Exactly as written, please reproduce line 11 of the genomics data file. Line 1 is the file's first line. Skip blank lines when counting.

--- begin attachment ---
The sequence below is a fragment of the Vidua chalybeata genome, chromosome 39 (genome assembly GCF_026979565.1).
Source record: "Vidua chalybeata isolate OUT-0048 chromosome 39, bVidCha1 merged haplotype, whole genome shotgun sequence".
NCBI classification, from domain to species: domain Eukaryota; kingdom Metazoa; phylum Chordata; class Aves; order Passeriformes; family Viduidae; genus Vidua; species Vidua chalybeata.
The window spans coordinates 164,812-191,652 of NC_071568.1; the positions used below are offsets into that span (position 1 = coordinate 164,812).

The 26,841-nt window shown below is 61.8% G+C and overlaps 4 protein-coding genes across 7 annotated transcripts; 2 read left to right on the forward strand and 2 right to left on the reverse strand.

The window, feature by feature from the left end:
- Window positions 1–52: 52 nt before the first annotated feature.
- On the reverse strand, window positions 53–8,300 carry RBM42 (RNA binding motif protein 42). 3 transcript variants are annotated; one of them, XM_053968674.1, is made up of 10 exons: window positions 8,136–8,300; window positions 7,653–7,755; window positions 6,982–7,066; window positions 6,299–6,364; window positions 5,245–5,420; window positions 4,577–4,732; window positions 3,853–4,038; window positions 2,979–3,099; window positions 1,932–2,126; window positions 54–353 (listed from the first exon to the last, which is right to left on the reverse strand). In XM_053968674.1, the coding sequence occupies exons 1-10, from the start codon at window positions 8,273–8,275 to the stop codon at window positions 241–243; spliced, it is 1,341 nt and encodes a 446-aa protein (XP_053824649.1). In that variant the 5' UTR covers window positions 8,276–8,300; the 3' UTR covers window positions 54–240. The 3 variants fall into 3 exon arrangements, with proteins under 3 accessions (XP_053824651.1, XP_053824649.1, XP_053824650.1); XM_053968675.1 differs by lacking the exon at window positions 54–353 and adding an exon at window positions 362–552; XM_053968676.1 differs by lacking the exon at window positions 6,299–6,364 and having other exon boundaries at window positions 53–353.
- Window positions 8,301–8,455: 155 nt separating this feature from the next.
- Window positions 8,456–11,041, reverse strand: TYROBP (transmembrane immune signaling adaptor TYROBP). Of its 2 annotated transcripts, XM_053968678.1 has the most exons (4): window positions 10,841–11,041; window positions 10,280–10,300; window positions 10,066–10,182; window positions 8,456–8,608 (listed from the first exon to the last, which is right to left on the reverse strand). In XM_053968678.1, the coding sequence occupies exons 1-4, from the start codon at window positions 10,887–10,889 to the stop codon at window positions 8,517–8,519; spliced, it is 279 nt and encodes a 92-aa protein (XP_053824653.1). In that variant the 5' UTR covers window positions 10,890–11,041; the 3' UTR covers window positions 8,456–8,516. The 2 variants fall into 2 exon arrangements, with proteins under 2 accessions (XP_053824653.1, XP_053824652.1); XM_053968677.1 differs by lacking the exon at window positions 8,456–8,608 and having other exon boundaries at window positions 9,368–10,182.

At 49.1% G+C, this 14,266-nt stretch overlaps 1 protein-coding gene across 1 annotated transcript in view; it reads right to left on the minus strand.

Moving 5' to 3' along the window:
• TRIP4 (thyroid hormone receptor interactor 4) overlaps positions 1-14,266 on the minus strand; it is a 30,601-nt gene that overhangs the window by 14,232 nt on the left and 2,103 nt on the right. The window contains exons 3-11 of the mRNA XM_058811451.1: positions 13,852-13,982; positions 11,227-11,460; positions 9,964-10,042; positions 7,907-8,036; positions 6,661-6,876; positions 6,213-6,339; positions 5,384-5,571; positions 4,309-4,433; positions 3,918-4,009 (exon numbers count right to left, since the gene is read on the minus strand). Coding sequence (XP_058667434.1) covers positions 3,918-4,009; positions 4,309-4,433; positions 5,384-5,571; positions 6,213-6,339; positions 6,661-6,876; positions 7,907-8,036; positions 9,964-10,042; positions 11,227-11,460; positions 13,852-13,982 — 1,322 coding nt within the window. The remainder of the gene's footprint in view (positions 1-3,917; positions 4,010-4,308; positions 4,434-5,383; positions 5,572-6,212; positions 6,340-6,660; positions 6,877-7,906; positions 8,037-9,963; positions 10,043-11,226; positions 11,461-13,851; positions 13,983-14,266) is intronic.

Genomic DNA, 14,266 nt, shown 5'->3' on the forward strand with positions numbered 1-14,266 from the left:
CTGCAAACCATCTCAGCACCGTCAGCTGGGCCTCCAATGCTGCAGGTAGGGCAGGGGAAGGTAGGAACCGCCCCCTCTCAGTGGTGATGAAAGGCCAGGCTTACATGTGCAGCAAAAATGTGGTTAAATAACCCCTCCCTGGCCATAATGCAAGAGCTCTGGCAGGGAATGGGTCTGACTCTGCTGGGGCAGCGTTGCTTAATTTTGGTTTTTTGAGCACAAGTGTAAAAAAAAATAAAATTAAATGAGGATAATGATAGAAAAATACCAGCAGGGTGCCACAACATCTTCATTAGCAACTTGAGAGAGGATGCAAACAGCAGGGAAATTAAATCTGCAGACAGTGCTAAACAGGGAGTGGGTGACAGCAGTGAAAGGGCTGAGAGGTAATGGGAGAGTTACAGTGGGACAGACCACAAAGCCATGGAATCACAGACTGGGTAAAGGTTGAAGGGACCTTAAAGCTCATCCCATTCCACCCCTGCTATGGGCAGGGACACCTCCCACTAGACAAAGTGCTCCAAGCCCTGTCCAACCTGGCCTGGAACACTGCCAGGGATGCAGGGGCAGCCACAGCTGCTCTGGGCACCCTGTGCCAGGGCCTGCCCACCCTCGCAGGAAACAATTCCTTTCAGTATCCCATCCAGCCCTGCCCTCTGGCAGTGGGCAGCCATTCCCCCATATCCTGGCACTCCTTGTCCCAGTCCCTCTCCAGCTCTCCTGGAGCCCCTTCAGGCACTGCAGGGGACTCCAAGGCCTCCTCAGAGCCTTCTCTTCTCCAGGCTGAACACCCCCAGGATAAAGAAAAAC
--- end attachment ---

At 49.1% G+C, this 14,266-nt stretch overlaps 1 protein-coding gene across 1 annotated transcript in view; it reads right to left on the minus strand.